In the October 20, 1928 issue of America, the editors of the magazine inaugurated the Catholic Book Club with the following notice:
[T]he Catholic Book announces that it has selected “The Way It Was with Them” by Peadar O’Donnell, as the outstanding Catholic novel of the month. This book is praised by non-Catholic critics, both in the United States and abroad, as one of the distinguished novels of the season. The approval of these critics, however, is of little moment for Catholic readers, since their praise is showered, more often than not, on novels that are gravely objectionable. The decision of the Editorial Board of the Catholic Book Club is of greater authority. For it stamps the book chosen as one which is Catholic in its attitude and moral in its recital, no less than skillful in its technique and graceful in its style.
The announcement proceeds to offer a rationale for the Book Club’s work of publicizing Catholic works for the “Catholic reading public”:
[T]he fact is all too evident that even the best Catholic books have not received adequate notice and have not been read or bought except by the smallest fraction of a percent of the Catholic reading class…Through the ministry of the Catholic Book Club, it is confidently expected that the Catholic author may be encouraged to devote his talents to subjects that are of Catholic interest and that he may likewise strive to endow his work with the living beauty which is essential to good literature.
The tone of the 1928 announcement is quite similar to the assertive tone James Keane recently identified in the architecture of Catholic institutions anchored in the Hudson River Valley (“Statements in Stone,” 2/18/13). The stone buildings that Keane described exude a confidence in the mystical permanence and riches of Catholic Culture as its adherents tried to gain a foothold in the United States during the first half of the twentieth century. Likewise, the Catholic Book Club sought to establish a following for works of Catholic literature—works that promoted the awareness of the riches of the faith and its cultural heritage among Catholics. The Book Club’s board established itself as a greater authority than secular critics as to what works of literature were worthy of the attention of readers.
In the last 85 years there has been great change—to understate an understatement. However, in the reestablishment of the Catholic Book Club, I want to assert a similar confidence in the Catholic faith and the riches of Catholic culture and intellectual tradition. Yet, I wish to anchor this confidence in a resolute openness to the tremendous diversity within the Catholic tradition as well as a resolute respect for the breathtaking complexity of the human person, culture and religion. I see such regard for the complexity of human life to be as well-grounded and orthodox as Thomas Aquinas’s principle of plenitude: the sum total of the diversity of goodness and beauty in the entirety of creation reflects, to some extent, the goodness of its Creator.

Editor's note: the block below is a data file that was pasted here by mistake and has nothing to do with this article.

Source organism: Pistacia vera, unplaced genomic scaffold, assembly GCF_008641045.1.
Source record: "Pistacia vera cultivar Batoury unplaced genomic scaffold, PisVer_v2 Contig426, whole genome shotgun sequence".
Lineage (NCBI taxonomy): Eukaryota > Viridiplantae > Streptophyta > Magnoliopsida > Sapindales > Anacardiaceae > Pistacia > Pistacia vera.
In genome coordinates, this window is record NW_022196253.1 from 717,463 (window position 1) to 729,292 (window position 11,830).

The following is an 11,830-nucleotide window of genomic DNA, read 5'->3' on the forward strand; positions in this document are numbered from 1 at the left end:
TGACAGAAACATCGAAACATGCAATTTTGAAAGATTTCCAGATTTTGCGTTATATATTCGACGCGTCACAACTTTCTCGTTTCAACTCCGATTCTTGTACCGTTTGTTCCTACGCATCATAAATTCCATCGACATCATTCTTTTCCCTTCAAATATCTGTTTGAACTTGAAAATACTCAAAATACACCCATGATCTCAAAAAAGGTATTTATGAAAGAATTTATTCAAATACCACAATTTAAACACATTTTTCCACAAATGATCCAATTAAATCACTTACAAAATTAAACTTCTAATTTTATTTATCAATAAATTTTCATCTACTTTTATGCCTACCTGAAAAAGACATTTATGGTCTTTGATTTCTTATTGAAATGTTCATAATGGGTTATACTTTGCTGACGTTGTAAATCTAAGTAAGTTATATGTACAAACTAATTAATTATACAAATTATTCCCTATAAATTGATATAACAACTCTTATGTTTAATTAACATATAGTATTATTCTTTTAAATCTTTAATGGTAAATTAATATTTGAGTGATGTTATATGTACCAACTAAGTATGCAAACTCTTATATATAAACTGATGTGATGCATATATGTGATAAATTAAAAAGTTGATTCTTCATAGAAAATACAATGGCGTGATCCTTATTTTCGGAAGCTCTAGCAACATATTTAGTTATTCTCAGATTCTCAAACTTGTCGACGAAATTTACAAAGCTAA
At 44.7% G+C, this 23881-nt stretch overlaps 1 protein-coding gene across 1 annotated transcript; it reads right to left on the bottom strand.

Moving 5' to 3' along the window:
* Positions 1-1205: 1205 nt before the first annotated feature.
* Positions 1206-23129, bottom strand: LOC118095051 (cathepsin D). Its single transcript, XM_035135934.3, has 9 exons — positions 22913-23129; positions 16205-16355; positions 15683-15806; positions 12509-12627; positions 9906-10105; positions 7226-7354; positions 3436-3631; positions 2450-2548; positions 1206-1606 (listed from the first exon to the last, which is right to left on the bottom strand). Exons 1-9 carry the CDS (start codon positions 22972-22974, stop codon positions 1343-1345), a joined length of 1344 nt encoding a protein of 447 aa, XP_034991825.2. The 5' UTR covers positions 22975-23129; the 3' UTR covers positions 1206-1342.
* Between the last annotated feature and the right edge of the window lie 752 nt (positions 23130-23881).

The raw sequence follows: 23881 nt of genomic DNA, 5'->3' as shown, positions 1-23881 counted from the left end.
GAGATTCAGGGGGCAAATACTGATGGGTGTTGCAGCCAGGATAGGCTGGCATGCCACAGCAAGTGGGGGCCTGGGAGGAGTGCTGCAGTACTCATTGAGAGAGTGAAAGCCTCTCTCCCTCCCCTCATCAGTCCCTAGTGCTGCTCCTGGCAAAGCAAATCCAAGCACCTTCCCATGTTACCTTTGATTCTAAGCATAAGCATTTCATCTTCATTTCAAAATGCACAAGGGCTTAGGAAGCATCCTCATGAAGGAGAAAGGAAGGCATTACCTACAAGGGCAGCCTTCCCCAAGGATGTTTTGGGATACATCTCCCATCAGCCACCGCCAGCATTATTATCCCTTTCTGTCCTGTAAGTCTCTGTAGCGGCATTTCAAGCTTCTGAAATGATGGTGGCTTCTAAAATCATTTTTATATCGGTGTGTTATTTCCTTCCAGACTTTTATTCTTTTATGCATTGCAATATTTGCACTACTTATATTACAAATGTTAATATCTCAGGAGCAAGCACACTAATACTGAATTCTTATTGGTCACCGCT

Narrative, history, biography, theology, poetry, essay and argument—when these pursuits are honest and artful—serve to underscore the goodness of God and humanity. Nevertheless, such honest accounts of the complexity of human life will necessarily consider the “gravely objectionable,” because it is in the gravely objectionable that we see the need of men and women for a Savior—the person at the center of the Christian faith. This is also evident in Thomas’s principle of plenitude as it includes every degree of goodness, from the slightly imperfect to the obscenely human. And so, I hope to share with you works of history and literature and religious thought that serve to deepen our faith and our awareness of the complexity of human life. By reading together, we can communally consider the works of thinkers that will serve to deepen our relationship with Christ and our neighbors. Such works will help us learn about the world around us and, perhaps, help us to be more honest about ourselves and the faith we confess.
Here are the books we have highlighted so far this year:
Kevin Spinale, S.J., spoke with David Nasaw on this podcast.
The Pope's Last Crusade: How an American Jesuit Helped Pope Pius XI's Campaign to Stop Hitler by Peter Eisner
Peter Eisner speaks with Kevin Spinale, S.J. on this podcast.
The Tenth of December by George Saunders
Kevin Spinale, S.J., interviews Saunders by email.
The Violent Bear it Away by Flannery O'Connor
Kevin Spinale, S.J., talks with Paul Elie, the author of The Life You Save May Be Your Own, about O'Connor's last novel.
Francis of Assisi by André Vauchez
Kevins Spinale, S.J, interviews Father Michael Cusato, the book's translator.
Enon: A Novel by Paul Harding
Start Your Own Catholic Book Club
Interested in operating a local chapter of the Catholic Book Club? Contact me at firstname.lastname@example.org for help and details.